In operation, the communication device 10 can include one or more applications that operate based on user data, such as user data from a peripheral device or user interface device integrated in communications device 10. Examples of these application include voice communications such as standard telephony applications, voice-over-Internet Protocol (VoIP) applications, local gaming, Internet gaming, email, instant messaging, multimedia messaging, web browsing, audio/video recording, audio/video playback, audio/video downloading, playing of streaming audio/video, office applications such as databases, spreadsheets, word processing, presentation creation and processing and other voice and data applications. In conjunction with these applications, the real-time data 26 can include voice, audio, video and multimedia applications including Internet gaming, etc. The non-real-time data 24 can include text messaging, email, web browsing, file uploading and downloading, etc.

In an embodiment of the present invention, the communication device 10 includes a circuit, such as an RF integrated circuit that includes one or more features or functions of the present invention. Such circuits shall be described in greater detail in association with FIGS. 2-27 that follow.

FIG. 2 is a schematic block diagram of an embodiment of another communication system in accordance with the present invention. In particular, device 200, such as communication device 10, communicates first data with a remote communication device 202 via RF communication path 206 that uses a first protocol. In addition, device 200 communicates second data with the device 202 via a millimeter wave communication path that uses a second protocol. Device 200 includes a communication control module 79 that coordinates the communication of the first data and the second data with the remote communication device to establish at least one parameter of the second protocol.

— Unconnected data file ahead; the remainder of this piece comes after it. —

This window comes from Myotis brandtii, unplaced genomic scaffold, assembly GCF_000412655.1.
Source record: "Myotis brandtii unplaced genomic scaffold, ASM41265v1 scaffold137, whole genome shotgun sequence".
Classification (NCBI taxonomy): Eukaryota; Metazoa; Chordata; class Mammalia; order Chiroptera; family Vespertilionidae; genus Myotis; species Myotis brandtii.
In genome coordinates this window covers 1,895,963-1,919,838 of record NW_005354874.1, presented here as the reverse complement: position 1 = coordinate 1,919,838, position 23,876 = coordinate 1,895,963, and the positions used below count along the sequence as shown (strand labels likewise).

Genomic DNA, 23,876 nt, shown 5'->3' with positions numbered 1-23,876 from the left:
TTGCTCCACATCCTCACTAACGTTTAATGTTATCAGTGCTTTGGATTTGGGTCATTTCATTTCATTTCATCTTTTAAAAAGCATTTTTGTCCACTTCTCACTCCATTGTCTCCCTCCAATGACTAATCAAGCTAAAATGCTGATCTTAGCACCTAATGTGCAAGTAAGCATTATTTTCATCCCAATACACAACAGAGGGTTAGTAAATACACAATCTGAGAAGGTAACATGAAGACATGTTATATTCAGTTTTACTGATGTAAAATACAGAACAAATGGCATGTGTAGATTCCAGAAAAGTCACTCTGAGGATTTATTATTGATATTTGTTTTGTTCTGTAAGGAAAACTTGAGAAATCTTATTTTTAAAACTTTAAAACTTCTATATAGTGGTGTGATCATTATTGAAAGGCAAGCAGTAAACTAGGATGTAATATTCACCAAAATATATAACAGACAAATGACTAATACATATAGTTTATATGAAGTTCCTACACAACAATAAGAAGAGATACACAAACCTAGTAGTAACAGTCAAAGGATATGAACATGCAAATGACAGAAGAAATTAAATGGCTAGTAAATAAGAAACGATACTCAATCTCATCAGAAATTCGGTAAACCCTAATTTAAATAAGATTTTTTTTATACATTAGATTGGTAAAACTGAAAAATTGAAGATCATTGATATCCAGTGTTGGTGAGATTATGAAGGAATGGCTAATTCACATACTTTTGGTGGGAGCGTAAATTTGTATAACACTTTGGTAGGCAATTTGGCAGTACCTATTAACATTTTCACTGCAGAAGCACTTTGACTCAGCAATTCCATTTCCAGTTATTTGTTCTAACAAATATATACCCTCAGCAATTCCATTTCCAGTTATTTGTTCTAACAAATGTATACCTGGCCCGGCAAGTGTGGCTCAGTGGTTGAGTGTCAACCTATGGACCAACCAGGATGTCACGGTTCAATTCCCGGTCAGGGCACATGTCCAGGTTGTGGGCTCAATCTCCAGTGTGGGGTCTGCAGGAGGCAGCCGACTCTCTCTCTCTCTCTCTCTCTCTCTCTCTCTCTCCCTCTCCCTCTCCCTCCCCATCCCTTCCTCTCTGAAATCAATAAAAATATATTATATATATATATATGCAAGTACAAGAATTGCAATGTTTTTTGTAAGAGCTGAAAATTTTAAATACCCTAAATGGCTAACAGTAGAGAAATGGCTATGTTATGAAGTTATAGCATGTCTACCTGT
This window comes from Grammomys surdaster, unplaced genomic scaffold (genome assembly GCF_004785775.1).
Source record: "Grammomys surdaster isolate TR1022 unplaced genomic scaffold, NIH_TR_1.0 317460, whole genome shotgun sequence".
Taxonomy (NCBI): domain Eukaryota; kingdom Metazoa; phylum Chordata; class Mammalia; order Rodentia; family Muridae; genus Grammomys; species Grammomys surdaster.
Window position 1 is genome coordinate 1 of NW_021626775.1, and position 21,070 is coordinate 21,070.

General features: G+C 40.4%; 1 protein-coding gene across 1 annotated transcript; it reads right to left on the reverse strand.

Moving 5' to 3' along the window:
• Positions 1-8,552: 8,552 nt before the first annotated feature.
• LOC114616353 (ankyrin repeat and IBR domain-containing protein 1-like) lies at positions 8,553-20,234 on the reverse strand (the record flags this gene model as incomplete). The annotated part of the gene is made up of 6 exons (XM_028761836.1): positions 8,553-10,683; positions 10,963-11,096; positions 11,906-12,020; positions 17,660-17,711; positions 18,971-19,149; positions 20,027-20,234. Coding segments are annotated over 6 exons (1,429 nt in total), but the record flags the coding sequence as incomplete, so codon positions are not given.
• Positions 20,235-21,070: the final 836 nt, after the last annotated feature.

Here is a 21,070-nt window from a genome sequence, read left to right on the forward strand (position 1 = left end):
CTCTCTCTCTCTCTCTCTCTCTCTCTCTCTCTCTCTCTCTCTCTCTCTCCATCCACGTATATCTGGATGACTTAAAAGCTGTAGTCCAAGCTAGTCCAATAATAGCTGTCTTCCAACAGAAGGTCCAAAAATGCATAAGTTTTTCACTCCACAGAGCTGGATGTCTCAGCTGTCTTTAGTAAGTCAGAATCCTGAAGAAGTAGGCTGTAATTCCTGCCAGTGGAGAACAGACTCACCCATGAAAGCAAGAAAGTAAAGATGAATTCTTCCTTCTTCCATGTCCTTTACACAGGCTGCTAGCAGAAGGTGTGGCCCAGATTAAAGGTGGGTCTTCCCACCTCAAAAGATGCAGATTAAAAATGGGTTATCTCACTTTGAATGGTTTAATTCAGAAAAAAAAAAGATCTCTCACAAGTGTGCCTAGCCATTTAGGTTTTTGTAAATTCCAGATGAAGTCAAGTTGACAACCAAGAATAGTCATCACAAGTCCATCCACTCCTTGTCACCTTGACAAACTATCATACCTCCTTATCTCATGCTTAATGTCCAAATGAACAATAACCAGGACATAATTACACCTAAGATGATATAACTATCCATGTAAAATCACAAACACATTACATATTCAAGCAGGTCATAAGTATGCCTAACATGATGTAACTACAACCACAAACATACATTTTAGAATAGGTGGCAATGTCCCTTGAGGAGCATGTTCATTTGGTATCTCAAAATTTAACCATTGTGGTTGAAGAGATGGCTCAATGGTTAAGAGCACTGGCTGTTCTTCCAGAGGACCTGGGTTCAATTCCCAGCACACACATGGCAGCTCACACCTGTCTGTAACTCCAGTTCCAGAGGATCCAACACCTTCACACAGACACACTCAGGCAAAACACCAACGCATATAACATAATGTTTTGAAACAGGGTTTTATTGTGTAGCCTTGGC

In an embodiment of the present invention, the RF communication path 206 is a standard communication path in a 800 Mhz, 900 MHz, 2.4 GHz, 5 Ghz or other frequency band, that operates as an 802.11, wireless telephony, WIMAX, UWB, or Bluetooth communication path that allows either direct communication between the devices 200 and 202 or indirect communications, via a base station, network, access point, relay or other indirect connection. The first data communicated via the RF communication path 206 can include data that establishes one or more the parameters of the protocol used to communicate via the millimeter wave communication path 204, such as a protocol selection, a modulation selection, a data rate selection, a channel selection, a security parameter, an antenna parameter, and a transmission power parameter.